described his current diet on episode 236 of his podcast as the “Airbnb diet.”
James recently threw out all his possessions and lives permanently in Airbnbs out of a single travel bag.
He has become known for a minimalist lifestyle (although he doesn’t like to call it that) and his eating habits are a component of this.
James’ Airbnb diet consists of no cooking and no shopping.
This is fascinating to me because it challenges the mainstream ideals of what is required to be “healthy.”
Most of us assume that in order to be healthy, we cannot eat out frequently and we must shop for groceries and cook our meals.
In the(about 30 minutes in), James identifies the flaws in this model and describes how he beats the system by taking advantage of today’s “access economy.”
By not cooking, James has his meals prepared by “world famous chefs.”
This is undoubtedly expensive, especially in a place like New York City where James lives. But he argues that you don’t have to order food from top-tier restaurants. Most people can get healthy takeout meals from Whole Foods or other local restaurants no matter where they live.
By ordering takeout, James saves time on cooking and cleaning, which he reinvests in sleeping 8–9 hours a night. This makes him healthier and more productive.
There is no shopping in the Airbnb diet because there is no need to keep groceries on hand for cooking.
Avoiding shopping also empowers James to avoid mindless snacking. He knows if he sets foot in a store, he’ll be tempted to buy a bag of Doritos, which will inevitably end up in his stomach.
His argument is that even a single serving of dessert at a local restaurant is better than eating an entire bag of Doritos and he is absolutely right. Calorie-wise, a piece of pie is much better than an entire bag of chips.
James does not keep any snacks in his Airbnb. In fact, he doesn’t snack at all. He only eats twice a day, which is exactly what I do.
I’ve found that fasting daily not only helps me stay lean, but also prevents decision fatigue, which is one of those hidden dangers of everyday life.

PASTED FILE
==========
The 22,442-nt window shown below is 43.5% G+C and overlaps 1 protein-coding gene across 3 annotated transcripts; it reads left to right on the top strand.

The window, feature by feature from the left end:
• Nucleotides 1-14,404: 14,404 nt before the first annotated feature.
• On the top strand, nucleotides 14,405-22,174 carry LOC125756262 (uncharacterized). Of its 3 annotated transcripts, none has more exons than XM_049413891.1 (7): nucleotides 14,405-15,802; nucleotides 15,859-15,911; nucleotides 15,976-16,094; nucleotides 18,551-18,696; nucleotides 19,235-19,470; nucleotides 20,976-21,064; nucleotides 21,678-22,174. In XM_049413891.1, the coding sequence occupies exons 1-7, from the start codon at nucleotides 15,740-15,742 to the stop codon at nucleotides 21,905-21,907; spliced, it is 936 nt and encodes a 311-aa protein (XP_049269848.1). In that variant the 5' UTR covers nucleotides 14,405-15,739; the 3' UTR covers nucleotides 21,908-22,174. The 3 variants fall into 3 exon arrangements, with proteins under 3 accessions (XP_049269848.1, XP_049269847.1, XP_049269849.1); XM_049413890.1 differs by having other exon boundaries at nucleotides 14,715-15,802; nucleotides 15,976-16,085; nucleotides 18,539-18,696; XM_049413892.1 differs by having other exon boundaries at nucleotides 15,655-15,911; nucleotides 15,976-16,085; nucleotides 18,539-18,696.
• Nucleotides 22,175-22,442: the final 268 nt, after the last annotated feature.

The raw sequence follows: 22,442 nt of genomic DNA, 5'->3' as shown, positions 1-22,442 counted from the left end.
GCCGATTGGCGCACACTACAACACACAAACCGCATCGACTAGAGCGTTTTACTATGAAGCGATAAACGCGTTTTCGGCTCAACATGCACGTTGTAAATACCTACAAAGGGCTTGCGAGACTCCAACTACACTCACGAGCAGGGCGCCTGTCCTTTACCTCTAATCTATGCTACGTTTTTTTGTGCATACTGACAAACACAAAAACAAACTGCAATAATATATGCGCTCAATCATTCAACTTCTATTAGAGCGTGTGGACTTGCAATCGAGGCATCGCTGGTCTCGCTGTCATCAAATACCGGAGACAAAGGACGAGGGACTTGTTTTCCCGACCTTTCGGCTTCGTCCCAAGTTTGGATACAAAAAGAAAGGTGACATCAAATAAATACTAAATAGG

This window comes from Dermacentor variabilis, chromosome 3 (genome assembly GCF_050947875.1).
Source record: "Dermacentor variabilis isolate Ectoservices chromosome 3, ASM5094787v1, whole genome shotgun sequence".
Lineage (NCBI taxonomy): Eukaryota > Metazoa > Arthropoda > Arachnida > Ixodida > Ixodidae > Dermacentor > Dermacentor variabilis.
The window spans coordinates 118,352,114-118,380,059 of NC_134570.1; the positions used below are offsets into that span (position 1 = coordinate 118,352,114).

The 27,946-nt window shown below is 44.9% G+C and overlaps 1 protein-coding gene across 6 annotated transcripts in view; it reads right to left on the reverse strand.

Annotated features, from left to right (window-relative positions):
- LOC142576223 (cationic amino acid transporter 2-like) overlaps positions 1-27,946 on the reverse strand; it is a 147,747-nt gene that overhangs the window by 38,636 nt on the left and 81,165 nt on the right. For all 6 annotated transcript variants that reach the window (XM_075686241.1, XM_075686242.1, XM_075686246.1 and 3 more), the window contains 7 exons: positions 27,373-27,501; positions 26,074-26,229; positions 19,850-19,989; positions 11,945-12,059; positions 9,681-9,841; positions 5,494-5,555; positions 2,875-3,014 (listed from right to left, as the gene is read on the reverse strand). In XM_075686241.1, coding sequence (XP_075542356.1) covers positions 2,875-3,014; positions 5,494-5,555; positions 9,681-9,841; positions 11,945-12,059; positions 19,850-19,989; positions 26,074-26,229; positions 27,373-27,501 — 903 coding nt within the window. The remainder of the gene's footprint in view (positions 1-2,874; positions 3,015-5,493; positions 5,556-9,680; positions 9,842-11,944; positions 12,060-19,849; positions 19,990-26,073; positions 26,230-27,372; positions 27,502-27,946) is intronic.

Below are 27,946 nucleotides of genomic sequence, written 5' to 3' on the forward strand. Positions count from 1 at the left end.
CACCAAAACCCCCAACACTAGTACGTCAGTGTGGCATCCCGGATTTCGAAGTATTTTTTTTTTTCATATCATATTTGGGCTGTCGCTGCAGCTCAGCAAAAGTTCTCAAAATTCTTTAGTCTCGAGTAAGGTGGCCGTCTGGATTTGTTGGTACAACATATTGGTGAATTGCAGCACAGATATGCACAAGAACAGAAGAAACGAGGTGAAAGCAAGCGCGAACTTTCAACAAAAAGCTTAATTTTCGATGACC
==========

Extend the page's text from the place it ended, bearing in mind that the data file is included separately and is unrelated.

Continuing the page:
The James Altucher Show is one of my favorite podcasts. James always brings incredible guests and insightful ideas to the table.
You can check out episode 236 and other previous episodes on iTunes here.
I’ve been experimenting with my own form of the Airbnb diet lately by cutting back on cooking and shopping.
I thought it would be more expensive, but surprisingly, it isn’t noticeable.
I can go to the grocery store and buy ingredients to cook a healthy dinner for me and my wife and spend maybe $15 on some protein, veggies, a starch side dish, and some salad stuff.
Or, I can get an equally healthy and filling dinner for two at Chipotle for $20.
The benefit of an extra 1–2 hours a day saved from cooking and cleaning and more sleep far outweighs the additional cost.
I’m now experimenting with eating family style takeout over the course of multiple days.
For example, I can get a 10-chicken kabob family meal fromwith a side of roasted veggies and grilled potato salad for $32. This feeds us for about 2.5 meals.
As I tweak the system, I’m sure I’ll make it even more cost-effective.
You should always question the status quo and experiment with different routines that might make your life better.
Just because a certain approach is the gold standard, doesn’t mean there isn’t a better way to achieve a desired result.
In this case, the desired result is a healthy diet.
You might have been led to believe that takeout is a wasteful way to achieve this. But if you look at the big picture (e.g., not just money, but money, time, and mental energy), it might actually be the most optimal way.
First published on Revue.